A few weeks ago I endeavored to find an alternate form of entertainment. All of the video games I desired to play, had yet to be released, and I can only focus on coding for so many hours a day.
This line of thought inevitably led me to the though, ‘Hey, why don’t you set-up a MineCraft server, it can’t be that hard!’.
First steps were installing Ubuntu 11.10 Server Edition as a Virtual Machine on my WIndows 7 desktop.
My first piece of advice, especially if you want to have maps of your world, is to not skimp on the size of the Virtual Machine. I started off with a pretty meager hard disk size and allocated very little RAM to it. Ubuntu is Linux, so why would it need much of anything? What I didn’t realize was, the MineCraft JAR file consumes RAM at an enormous rate and definitely has a few memory leaks (although this keeps getting better and better).
Additionally, many of the Minecraft Map generators, and inevitably the only one I could get working on Ubuntu, generate a lot of high quality images to represent the world. Any attempt to downsize the number of them or size of them, requires so much processing overhead, that the map generations take forever.
It’s better to let it produce 5,000 small images, then to have it generate 5,000 small images and then compress that down to a few hundred. However, this takes hard disk space, and Oracle’s Virtual Box does not dynamically resize like some other virtualization software. I ended up having to create a mounted shared drive that was on the host operating system, to store the enormous maps. Not a big deal, but there is some interesting buggy behavior with mounting these.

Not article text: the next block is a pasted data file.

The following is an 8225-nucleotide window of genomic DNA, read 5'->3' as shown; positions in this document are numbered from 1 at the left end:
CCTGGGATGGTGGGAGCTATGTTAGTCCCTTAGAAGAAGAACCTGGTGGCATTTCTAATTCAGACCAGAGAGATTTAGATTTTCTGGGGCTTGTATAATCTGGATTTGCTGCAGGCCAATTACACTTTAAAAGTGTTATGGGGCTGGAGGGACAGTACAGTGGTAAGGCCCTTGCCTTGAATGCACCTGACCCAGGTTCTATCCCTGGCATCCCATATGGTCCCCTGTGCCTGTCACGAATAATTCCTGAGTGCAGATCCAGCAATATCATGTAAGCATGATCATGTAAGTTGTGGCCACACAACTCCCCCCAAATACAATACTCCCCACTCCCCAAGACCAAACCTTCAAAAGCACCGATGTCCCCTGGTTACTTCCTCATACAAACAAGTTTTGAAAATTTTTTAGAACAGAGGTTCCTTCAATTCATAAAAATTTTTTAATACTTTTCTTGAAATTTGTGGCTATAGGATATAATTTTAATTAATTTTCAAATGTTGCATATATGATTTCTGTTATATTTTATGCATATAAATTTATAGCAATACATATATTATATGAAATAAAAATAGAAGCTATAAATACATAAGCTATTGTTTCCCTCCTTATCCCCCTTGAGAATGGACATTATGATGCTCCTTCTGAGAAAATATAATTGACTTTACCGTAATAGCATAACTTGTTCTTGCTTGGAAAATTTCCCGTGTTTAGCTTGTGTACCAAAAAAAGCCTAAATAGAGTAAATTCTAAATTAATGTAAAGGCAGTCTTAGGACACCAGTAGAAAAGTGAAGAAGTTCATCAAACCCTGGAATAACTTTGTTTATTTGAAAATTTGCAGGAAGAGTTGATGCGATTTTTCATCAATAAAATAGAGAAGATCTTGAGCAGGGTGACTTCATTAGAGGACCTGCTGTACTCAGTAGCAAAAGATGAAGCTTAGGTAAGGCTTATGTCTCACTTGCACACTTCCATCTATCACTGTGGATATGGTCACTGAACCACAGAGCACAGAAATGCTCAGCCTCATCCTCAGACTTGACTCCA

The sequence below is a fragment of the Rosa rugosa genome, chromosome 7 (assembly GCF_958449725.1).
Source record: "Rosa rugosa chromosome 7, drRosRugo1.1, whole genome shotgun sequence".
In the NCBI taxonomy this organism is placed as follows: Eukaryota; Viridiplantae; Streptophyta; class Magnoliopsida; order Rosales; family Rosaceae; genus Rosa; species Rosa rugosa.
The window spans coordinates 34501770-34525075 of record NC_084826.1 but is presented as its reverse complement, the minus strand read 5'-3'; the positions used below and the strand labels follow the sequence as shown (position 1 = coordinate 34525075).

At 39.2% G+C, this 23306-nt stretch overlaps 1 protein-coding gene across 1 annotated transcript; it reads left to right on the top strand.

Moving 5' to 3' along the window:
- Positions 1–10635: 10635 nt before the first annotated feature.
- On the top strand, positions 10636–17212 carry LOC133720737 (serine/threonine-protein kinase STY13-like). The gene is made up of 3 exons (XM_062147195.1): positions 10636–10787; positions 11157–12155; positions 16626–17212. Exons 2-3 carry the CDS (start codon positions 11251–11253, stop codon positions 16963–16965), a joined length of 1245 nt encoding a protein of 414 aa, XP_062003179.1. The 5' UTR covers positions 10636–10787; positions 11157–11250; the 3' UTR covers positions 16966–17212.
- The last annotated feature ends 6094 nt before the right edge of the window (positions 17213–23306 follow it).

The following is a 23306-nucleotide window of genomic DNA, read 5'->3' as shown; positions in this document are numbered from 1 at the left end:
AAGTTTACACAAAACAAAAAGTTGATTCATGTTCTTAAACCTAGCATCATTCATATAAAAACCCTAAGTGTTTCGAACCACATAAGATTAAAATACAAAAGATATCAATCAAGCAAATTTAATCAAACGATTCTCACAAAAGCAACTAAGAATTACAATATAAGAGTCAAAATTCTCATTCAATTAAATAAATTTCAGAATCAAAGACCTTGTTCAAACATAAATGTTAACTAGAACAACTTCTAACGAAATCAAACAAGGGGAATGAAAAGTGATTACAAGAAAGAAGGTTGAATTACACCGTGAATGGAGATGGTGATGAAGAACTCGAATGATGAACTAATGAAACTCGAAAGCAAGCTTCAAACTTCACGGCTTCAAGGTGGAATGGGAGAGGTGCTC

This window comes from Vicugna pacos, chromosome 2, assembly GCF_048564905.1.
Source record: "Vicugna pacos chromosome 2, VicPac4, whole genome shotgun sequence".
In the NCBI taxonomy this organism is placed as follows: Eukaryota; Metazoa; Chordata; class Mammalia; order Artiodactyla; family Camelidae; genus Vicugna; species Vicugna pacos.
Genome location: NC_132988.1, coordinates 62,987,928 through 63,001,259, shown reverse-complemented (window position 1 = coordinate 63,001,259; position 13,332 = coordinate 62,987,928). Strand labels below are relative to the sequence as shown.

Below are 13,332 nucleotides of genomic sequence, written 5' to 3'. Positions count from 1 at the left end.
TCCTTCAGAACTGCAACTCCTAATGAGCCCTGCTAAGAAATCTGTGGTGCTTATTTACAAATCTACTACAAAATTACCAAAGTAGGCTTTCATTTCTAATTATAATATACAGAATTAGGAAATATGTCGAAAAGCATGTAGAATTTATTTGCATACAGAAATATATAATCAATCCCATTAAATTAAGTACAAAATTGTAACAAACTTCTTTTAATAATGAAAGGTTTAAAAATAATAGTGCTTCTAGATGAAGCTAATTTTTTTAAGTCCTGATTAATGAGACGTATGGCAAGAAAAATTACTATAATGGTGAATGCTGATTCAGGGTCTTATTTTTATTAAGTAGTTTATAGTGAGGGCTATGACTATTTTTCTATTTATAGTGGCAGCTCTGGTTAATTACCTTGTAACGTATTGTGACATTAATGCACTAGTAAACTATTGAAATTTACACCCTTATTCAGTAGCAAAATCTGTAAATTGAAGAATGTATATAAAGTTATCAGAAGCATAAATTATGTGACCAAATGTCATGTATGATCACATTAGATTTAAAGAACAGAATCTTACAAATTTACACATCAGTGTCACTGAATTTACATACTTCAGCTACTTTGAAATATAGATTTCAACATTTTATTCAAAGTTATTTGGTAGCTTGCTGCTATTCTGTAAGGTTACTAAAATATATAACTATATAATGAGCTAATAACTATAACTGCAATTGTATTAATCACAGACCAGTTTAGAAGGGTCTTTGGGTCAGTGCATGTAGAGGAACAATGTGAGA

Additionally, from a resource perspective, although you can run a reasonably size world on very little, ideally, for performance, you want a quad-core machine ( so you can give the server 2 CPU’s and yourself 2 CPU’s), and 8GB of RAM. Currently I’m running only 2 CPU and 4 GB of RAM (split half to me and half to the VM), and although the world itself (being run by the minecraft_server.jar) runs fine, I can’t do any map generation while it is up.
Uptime is in no way guaranteed. I have about 4-6 friends playing on the server, and although it is up about 80% of the time, there are an incredible number of things that can take your server down when it’s just running on a machine in your house. One of the first few nights, our cat hit the power strip it was plugged in to, down goes the world. Later on, we blew a fuse, which took down the section of our apartment that has the server running. This also led to a corrupted world file with 22,000 entities (monsters) on one chunk, which made it impossible to the load the world until I ran the world files through a python cleanup script that deleted the extra entities.
Don’t be intimidated by the networking aspects of it. Although daunting if you’ve never dealt with port-forwarding or DNS entries before, a little research goes a long way. Everything is really just a pointer to something else. Like an exit sign for a city, or an address for a house. I used no-ip.com to point a pretty domain name to my house’s IP address, and then used the advanced networking section of my Linksys wireless router to port-forward the appropriate Minecraft port to the IP address of the virtual server (it needs to have a different one from the host machine it is running on). Ideally, if you can make that internal IP static, it would be helpful, unfortunately, it doesn’t appear my version of the Linksys Router allows that. This leads to having to adjust it whenever the virtual machine’s IP changes, which happens almost every time you restart it.
All-in-all, a novice’s project, but it makes you feel somewhat powerful when you can setup and run your own server. Saves the $15-$20/month it costs to run one on someone else’s virtual machines.